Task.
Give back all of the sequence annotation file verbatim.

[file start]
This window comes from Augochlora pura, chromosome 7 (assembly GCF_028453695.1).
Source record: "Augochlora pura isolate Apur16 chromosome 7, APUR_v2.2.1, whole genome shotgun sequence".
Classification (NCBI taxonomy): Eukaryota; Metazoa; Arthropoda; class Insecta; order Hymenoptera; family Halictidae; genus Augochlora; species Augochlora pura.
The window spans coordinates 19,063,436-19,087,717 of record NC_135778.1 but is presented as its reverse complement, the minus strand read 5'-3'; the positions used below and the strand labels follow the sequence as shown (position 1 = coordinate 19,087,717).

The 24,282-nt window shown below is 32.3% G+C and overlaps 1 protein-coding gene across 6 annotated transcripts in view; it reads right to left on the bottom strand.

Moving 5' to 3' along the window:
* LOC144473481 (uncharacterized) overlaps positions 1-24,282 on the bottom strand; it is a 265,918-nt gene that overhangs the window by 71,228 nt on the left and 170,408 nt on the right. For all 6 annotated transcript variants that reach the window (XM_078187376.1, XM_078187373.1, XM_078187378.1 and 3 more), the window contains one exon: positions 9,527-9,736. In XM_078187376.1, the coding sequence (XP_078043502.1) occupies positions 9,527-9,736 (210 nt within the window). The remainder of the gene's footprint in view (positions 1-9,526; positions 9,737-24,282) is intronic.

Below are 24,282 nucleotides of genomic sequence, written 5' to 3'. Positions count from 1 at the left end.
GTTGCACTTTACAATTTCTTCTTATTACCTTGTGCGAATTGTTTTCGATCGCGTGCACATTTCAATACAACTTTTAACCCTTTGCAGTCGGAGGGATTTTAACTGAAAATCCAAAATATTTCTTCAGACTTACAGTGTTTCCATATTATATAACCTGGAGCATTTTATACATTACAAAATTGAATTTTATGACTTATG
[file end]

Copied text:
This window comes from Augochlora pura, chromosome 7 (assembly GCF_028453695.1).
Source record: "Augochlora pura isolate Apur16 chromosome 7, APUR_v2.2.1, whole genome shotgun sequence".
Classification (NCBI taxonomy): Eukaryota; Metazoa; Arthropoda; class Insecta; order Hymenoptera; family Halictidae; genus Augochlora; species Augochlora pura.
The window spans coordinates 19,063,436-19,087,717 of record NC_135778.1 but is presented as its reverse complement, the minus strand read 5'-3'; the positions used below and the strand labels follow the sequence as shown (position 1 = coordinate 19,087,717).

The 24,282-nt window shown below is 32.3% G+C and overlaps 1 protein-coding gene across 6 annotated transcripts in view; it reads right to left on the bottom strand.

Moving 5' to 3' along the window:
* LOC144473481 (uncharacterized) overlaps positions 1-24,282 on the bottom strand; it is a 265,918-nt gene that overhangs the window by 71,228 nt on the left and 170,408 nt on the right. For all 6 annotated transcript variants that reach the window (XM_078187376.1, XM_078187373.1, XM_078187378.1 and 3 more), the window contains one exon: positions 9,527-9,736. In XM_078187376.1, the coding sequence (XP_078043502.1) occupies positions 9,527-9,736 (210 nt within the window). The remainder of the gene's footprint in view (positions 1-9,526; positions 9,737-24,282) is intronic.

Below are 24,282 nucleotides of genomic sequence, written 5' to 3'. Positions count from 1 at the left end.
GTTGCACTTTACAATTTCTTCTTATTACCTTGTGCGAATTGTTTTCGATCGCGTGCACATTTCAATACAACTTTTAACCCTTTGCAGTCGGAGGGATTTTAACTGAAAATCCAAAATATTTCTTCAGACTTACAGTGTTTCCATATTATATAACCTGGAGCATTTTATACATTACAAAATTGAATTTTATGACTTATG